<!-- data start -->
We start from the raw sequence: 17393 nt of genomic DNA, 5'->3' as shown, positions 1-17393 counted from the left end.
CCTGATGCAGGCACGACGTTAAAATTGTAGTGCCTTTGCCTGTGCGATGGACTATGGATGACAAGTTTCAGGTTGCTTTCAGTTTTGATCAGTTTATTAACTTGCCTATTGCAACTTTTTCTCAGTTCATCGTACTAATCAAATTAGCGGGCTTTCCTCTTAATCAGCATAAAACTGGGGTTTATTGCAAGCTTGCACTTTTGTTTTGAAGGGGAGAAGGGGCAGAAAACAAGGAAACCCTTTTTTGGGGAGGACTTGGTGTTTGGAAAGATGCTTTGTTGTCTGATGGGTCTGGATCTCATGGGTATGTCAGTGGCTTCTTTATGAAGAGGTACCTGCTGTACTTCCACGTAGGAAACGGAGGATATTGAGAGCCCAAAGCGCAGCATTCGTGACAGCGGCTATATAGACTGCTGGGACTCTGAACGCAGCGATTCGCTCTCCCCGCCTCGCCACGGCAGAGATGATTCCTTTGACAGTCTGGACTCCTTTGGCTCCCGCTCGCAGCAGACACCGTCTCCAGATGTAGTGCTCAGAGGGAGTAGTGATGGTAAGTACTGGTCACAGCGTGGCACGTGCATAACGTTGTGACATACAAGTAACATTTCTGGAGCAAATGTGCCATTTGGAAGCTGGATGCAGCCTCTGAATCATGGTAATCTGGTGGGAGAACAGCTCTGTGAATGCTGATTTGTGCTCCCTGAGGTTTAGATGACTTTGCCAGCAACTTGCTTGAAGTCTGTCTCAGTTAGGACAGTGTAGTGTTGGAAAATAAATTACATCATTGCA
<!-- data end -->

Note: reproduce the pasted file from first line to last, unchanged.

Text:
We start from the raw sequence: 17393 nt of genomic DNA, 5'->3' as shown, positions 1-17393 counted from the left end.
CCTGATGCAGGCACGACGTTAAAATTGTAGTGCCTTTGCCTGTGCGATGGACTATGGATGACAAGTTTCAGGTTGCTTTCAGTTTTGATCAGTTTATTAACTTGCCTATTGCAACTTTTTCTCAGTTCATCGTACTAATCAAATTAGCGGGCTTTCCTCTTAATCAGCATAAAACTGGGGTTTATTGCAAGCTTGCACTTTTGTTTTGAAGGGGAGAAGGGGCAGAAAACAAGGAAACCCTTTTTTGGGGAGGACTTGGTGTTTGGAAAGATGCTTTGTTGTCTGATGGGTCTGGATCTCATGGGTATGTCAGTGGCTTCTTTATGAAGAGGTACCTGCTGTACTTCCACGTAGGAAACGGAGGATATTGAGAGCCCAAAGCGCAGCATTCGTGACAGCGGCTATATAGACTGCTGGGACTCTGAACGCAGCGATTCGCTCTCCCCGCCTCGCCACGGCAGAGATGATTCCTTTGACAGTCTGGACTCCTTTGGCTCCCGCTCGCAGCAGACACCGTCTCCAGATGTAGTGCTCAGAGGGAGTAGTGATGGTAAGTACTGGTCACAGCGTGGCACGTGCATAACGTTGTGACATACAAGTAACATTTCTGGAGCAAATGTGCCATTTGGAAGCTGGATGCAGCCTCTGAATCATGGTAATCTGGTGGGAGAACAGCTCTGTGAATGCTGATTTGTGCTCCCTGAGGTTTAGATGACTTTGCCAGCAACTTGCTTGAAGTCTGTCTCAGTTAGGACAGTGTAGTGTTGGAAAATAAATTACATCATTGCA